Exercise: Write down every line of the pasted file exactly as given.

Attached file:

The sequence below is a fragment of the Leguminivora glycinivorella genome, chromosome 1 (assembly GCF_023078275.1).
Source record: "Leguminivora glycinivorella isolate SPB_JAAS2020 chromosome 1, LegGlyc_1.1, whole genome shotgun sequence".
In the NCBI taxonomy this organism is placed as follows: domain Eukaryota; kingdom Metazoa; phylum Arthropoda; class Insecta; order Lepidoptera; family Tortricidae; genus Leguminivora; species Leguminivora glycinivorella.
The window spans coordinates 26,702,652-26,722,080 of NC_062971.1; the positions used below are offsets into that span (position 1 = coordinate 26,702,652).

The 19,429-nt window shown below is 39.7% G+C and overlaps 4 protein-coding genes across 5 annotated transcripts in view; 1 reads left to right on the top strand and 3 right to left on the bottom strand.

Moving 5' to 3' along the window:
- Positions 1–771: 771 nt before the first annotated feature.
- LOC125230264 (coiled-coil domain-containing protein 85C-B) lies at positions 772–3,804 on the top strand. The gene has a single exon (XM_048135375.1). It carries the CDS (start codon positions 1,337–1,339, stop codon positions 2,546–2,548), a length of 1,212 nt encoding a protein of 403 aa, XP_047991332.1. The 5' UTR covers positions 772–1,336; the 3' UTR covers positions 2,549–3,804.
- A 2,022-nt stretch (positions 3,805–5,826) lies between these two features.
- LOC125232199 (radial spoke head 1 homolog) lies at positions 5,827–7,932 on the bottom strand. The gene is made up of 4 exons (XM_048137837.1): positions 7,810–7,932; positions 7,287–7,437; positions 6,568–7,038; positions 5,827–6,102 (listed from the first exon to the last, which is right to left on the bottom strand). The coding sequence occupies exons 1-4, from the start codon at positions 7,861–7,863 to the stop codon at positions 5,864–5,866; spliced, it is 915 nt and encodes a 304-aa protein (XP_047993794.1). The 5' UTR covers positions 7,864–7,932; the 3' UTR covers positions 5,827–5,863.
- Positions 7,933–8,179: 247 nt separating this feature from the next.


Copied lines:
The sequence below is a fragment of the Leguminivora glycinivorella genome, chromosome 1 (assembly GCF_023078275.1).
Source record: "Leguminivora glycinivorella isolate SPB_JAAS2020 chromosome 1, LegGlyc_1.1, whole genome shotgun sequence".
In the NCBI taxonomy this organism is placed as follows: domain Eukaryota; kingdom Metazoa; phylum Arthropoda; class Insecta; order Lepidoptera; family Tortricidae; genus Leguminivora; species Leguminivora glycinivorella.
The window spans coordinates 26,702,652-26,722,080 of NC_062971.1; the positions used below are offsets into that span (position 1 = coordinate 26,702,652).

The 19,429-nt window shown below is 39.7% G+C and overlaps 4 protein-coding genes across 5 annotated transcripts in view; 1 reads left to right on the top strand and 3 right to left on the bottom strand.

Moving 5' to 3' along the window:
- Positions 1–771: 771 nt before the first annotated feature.
- LOC125230264 (coiled-coil domain-containing protein 85C-B) lies at positions 772–3,804 on the top strand. The gene has a single exon (XM_048135375.1). It carries the CDS (start codon positions 1,337–1,339, stop codon positions 2,546–2,548), a length of 1,212 nt encoding a protein of 403 aa, XP_047991332.1. The 5' UTR covers positions 772–1,336; the 3' UTR covers positions 2,549–3,804.
- A 2,022-nt stretch (positions 3,805–5,826) lies between these two features.
- LOC125232199 (radial spoke head 1 homolog) lies at positions 5,827–7,932 on the bottom strand. The gene is made up of 4 exons (XM_048137837.1): positions 7,810–7,932; positions 7,287–7,437; positions 6,568–7,038; positions 5,827–6,102 (listed from the first exon to the last, which is right to left on the bottom strand). The coding sequence occupies exons 1-4, from the start codon at positions 7,861–7,863 to the stop codon at positions 5,864–5,866; spliced, it is 915 nt and encodes a 304-aa protein (XP_047993794.1). The 5' UTR covers positions 7,864–7,932; the 3' UTR covers positions 5,827–5,863.
- Positions 7,933–8,179: 247 nt separating this feature from the next.